John A. DeGasperis, Esq.

John A. DeGasperis Triumphs in Greene County Trial!

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John A. DeGasperis received a favorable trial verdict for a Basch & Keegan client in Greene County last month. This civil case had many difficulties, but John’s trial skills won the day!

In this case, John represented a Greene County woman who tripped and fell over an uneven sidewalk on Main Street in the Village of Catskill, New York. The sidewalk was owned by a real estate investment company. The property owner had recently replaced the sidewalk, which made John’s case more challenging, but the new sidewalk stood 1.5 inches above the adjacent property owner’s sidewalk. John argued this height differential constituted a trip hazard under the law.

John’s client, an otherwise healthy fifty-four-year-old woman, tripped and fell over the trip
hazard. She suffered a shoulder injury (rotator cuff tear) that required surgical intervention. The surgery failed, and John’s client was recommended for a shoulder replacement, which she

With no offer to settle, John went to battle for his client and took the matter to trial in front of
a jury in Greene County. John retained a professional engineer to testify at trial. The expert witness inspected the sidewalk and opined that the 1.5-inch height differential constituted a trip hazard from an engineering perspective. The differential did not conform to safe construction or design standards, including the American National Standards Institute (ANSI).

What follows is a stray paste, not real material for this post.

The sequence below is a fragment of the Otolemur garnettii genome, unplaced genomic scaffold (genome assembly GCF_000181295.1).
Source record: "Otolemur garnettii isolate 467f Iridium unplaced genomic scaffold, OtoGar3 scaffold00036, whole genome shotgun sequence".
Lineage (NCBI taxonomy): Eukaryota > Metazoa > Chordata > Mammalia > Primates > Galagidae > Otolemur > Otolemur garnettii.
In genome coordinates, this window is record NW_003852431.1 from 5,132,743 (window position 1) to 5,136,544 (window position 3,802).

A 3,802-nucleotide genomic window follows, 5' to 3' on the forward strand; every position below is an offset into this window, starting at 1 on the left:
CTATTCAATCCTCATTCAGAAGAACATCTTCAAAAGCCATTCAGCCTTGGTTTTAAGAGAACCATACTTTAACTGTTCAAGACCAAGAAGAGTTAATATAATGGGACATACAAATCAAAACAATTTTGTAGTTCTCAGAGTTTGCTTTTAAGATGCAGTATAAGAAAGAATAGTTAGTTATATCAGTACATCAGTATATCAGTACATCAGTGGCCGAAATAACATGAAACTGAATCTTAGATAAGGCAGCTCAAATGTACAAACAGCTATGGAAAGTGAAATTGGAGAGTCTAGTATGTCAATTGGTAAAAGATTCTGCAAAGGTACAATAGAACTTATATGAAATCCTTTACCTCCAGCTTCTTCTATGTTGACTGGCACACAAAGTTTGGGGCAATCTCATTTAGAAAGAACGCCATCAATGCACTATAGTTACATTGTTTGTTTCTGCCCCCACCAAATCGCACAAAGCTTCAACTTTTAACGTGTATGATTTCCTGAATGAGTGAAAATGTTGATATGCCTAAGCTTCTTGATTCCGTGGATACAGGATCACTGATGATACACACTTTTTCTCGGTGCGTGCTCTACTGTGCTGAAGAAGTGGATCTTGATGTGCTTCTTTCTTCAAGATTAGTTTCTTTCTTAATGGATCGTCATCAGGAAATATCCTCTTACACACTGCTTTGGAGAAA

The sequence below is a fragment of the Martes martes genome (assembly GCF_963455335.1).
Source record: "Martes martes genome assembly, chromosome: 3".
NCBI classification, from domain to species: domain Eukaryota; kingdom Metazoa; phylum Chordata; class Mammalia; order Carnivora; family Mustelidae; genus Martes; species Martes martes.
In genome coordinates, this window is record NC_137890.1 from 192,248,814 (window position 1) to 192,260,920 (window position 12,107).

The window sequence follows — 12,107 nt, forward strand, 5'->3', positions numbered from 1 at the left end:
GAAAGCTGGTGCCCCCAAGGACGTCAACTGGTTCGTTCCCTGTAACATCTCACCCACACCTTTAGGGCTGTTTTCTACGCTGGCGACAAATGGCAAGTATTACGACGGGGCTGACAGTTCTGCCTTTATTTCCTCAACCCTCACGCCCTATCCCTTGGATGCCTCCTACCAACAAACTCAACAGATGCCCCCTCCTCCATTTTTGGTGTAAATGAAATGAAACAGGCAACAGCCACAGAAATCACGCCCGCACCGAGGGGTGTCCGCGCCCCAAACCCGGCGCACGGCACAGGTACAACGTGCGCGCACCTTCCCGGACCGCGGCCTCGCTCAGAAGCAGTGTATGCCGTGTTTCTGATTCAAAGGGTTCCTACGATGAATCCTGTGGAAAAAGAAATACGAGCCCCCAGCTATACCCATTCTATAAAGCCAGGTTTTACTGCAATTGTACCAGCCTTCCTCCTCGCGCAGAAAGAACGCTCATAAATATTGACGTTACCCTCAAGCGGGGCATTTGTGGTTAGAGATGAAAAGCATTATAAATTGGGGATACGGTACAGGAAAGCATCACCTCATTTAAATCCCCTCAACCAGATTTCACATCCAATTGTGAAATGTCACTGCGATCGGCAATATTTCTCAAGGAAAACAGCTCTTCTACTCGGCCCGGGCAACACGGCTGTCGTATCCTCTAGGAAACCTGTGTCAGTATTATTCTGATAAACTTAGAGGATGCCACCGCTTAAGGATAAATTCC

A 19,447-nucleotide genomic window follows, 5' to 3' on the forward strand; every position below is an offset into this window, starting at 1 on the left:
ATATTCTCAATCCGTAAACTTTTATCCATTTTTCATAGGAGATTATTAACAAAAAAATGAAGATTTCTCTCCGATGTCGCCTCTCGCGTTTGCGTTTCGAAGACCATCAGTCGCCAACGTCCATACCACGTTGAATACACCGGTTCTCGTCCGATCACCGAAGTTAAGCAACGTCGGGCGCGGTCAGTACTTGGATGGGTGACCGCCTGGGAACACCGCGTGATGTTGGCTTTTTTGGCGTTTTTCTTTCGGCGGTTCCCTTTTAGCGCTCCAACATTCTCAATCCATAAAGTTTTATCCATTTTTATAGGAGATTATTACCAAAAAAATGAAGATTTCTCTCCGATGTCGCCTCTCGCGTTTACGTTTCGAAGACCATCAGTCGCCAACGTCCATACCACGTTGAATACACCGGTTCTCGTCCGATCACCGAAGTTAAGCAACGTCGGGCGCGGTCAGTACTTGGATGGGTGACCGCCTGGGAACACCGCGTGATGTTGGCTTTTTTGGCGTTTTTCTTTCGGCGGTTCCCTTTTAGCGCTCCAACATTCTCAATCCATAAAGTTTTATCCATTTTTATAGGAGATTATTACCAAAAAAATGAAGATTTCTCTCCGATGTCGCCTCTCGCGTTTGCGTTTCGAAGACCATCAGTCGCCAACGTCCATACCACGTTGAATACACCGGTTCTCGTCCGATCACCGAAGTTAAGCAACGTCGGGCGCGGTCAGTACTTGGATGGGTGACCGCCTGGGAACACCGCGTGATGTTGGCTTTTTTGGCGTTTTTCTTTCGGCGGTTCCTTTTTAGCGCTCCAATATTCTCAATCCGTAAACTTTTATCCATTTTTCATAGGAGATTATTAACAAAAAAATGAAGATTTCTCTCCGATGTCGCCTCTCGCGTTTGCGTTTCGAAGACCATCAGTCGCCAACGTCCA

Principles governing New York’s premises liability law provide that property owners owe a
duty of care to maintain their properties in a reasonably safe condition. The law gives owners
three options: (1) correct any known problems, (2)take reasonable precautions, or (3) warn of
potentially dangerous conditions not readily observable.

In this case, the property owner did try to correct the problem. The property owner constructed a new sidewalk, but it was uneven with the adjacent sidewalk. In his closing argument, John argued that it would probably be unreasonable to ask the property owner to demolish and rebuild the sidewalk again. John also recognized that it would be impractical for the property to institute any reasonable precautions because they would obstruct the sidewalk. Thus, John argued that the property owner failed to warn of the trip hazard.

During the trial, John used an enlarged picture of the uneven sidewalk. He also brought a can of
yellow spray paint. John explained that the property owner was legally obligated to warn
pedestrians of the trip hazard, and John argued the accident could have been avoided if the
property owner had painted the differential with yellow spray paint. He demonstrated this by
drawing a stripe with a large yellow paint marker on the enlarged picture. John said, “When I drew that yellow line across the sidewalk, it was a powerful display in the courtroom. I could feel the jury nodding their heads behind me.”

The jury concluded that the property owner was 65% negligent. The jury did apportion 35% of
comparative fault against Plaintiff. This was a win for John’s client especially considering
the property owner’s insurance company refused to settle. Due to the jury’s favorable verdict,
the property owner’s insurance company is obligated to pay John’s client $97,500. This is
because prior to trial John and the insurance company had agreed that the Plaintiff’s injury was
worth $150,000, and the insurance company agreed to pay any percentage of fault found
against the property owner.